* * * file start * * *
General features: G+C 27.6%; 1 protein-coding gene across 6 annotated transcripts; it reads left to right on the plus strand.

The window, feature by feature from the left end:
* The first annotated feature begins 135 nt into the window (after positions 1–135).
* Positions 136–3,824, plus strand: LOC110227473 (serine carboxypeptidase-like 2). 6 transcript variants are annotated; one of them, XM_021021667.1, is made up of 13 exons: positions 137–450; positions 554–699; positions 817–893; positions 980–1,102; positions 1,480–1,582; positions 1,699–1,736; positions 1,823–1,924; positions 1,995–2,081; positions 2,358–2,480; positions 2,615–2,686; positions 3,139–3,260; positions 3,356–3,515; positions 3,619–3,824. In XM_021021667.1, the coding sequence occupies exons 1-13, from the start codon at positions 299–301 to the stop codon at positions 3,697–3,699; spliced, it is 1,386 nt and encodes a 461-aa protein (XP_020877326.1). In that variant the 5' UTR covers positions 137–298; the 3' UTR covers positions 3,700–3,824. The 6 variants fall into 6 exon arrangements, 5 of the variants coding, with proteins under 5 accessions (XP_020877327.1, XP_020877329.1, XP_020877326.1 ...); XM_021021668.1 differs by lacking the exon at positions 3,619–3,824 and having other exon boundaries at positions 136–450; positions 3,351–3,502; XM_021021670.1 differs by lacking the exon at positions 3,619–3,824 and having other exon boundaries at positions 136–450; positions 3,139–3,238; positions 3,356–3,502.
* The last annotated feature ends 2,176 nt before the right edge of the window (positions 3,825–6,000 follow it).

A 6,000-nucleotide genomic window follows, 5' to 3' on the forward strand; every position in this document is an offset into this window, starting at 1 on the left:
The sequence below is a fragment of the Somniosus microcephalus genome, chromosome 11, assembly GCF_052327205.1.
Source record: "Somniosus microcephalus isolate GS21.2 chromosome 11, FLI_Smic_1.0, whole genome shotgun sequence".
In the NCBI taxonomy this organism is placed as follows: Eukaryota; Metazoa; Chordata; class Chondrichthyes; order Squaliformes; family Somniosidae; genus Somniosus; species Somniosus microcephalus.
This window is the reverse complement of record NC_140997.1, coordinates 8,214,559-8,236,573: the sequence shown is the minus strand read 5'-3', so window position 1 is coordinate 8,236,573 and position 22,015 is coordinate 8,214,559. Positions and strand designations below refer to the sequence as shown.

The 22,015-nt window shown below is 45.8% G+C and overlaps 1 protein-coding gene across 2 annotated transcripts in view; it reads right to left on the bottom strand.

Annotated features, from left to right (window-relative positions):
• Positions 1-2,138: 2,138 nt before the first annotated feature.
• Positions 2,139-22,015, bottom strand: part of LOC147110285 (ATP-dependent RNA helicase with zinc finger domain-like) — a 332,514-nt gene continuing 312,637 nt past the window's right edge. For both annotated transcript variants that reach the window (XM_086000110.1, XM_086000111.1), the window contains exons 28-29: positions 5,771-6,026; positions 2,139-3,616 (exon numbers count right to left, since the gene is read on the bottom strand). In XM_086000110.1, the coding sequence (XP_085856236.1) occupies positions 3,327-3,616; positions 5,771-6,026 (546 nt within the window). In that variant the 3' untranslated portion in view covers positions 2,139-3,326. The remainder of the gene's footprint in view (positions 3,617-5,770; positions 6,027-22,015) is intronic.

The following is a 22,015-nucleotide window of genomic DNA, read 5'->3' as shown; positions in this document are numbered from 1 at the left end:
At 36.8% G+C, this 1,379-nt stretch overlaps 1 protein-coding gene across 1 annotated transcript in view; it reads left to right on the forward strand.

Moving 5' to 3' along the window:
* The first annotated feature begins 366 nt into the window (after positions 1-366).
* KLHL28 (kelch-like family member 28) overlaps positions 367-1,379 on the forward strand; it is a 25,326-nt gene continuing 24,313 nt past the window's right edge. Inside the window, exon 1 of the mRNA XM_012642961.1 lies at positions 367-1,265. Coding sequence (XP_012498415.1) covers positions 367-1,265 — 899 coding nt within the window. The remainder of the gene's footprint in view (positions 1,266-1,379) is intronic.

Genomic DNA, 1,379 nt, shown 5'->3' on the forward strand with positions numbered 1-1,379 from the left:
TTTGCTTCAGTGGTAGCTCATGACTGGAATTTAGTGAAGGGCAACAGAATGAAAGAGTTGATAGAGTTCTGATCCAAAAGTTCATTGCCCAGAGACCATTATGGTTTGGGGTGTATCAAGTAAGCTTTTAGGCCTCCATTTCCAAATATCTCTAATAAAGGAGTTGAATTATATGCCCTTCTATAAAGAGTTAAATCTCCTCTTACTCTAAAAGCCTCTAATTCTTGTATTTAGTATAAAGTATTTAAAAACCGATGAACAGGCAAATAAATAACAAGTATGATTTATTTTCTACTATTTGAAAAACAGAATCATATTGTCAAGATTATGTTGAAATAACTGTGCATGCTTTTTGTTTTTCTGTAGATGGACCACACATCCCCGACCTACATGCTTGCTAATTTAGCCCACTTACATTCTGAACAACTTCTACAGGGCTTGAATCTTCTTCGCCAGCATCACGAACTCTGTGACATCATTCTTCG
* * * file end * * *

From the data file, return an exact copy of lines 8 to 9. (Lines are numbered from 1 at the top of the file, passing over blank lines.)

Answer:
Source record: "Somniosus microcephalus isolate GS21.2 chromosome 11, FLI_Smic_1.0, whole genome shotgun sequence".
In the NCBI taxonomy this organism is placed as follows: Eukaryota; Metazoa; Chordata; class Chondrichthyes; order Squaliformes; family Somniosidae; genus Somniosus; species Somniosus microcephalus.